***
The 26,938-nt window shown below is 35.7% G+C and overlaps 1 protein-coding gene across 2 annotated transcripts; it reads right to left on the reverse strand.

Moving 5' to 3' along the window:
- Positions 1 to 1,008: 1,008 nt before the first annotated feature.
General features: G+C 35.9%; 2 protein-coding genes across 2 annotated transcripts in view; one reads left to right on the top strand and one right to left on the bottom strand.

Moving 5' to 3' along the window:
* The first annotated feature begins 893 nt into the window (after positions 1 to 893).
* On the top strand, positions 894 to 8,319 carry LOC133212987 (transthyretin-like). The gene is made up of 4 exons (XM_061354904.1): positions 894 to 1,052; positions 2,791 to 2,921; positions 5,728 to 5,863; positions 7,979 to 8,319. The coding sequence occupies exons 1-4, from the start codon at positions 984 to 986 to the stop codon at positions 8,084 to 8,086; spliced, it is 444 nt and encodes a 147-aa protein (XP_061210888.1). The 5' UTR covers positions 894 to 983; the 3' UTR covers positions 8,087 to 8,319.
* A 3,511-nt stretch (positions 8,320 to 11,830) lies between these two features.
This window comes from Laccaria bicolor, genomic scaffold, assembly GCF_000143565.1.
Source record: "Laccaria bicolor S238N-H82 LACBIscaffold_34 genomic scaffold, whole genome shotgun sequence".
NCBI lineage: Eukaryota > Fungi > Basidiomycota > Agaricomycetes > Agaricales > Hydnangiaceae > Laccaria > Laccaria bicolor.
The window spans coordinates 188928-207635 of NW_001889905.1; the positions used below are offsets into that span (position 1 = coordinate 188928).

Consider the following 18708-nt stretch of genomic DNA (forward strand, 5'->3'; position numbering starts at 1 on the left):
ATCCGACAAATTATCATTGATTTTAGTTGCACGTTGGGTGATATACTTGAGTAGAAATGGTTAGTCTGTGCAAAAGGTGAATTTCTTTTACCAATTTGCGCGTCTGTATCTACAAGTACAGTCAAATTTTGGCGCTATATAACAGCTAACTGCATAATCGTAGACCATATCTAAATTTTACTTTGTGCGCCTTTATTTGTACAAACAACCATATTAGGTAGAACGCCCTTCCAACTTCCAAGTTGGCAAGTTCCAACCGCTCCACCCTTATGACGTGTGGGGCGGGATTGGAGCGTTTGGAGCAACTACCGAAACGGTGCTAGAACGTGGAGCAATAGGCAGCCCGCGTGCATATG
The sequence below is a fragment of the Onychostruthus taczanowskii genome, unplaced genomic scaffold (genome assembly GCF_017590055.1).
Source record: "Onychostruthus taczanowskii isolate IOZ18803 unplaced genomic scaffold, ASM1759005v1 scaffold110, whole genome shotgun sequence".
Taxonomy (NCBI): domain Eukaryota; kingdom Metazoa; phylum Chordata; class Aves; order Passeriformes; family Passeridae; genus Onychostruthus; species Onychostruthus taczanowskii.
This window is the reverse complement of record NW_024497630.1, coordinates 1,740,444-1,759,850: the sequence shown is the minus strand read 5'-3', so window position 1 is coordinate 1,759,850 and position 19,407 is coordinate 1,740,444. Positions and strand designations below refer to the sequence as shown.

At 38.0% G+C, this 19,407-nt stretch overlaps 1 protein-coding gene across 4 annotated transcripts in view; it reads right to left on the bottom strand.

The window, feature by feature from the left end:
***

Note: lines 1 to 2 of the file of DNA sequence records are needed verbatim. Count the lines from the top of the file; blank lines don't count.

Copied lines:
The 26,938-nt window shown below is 35.7% G+C and overlaps 1 protein-coding gene across 2 annotated transcripts; it reads right to left on the reverse strand.

Moving 5' to 3' along the window: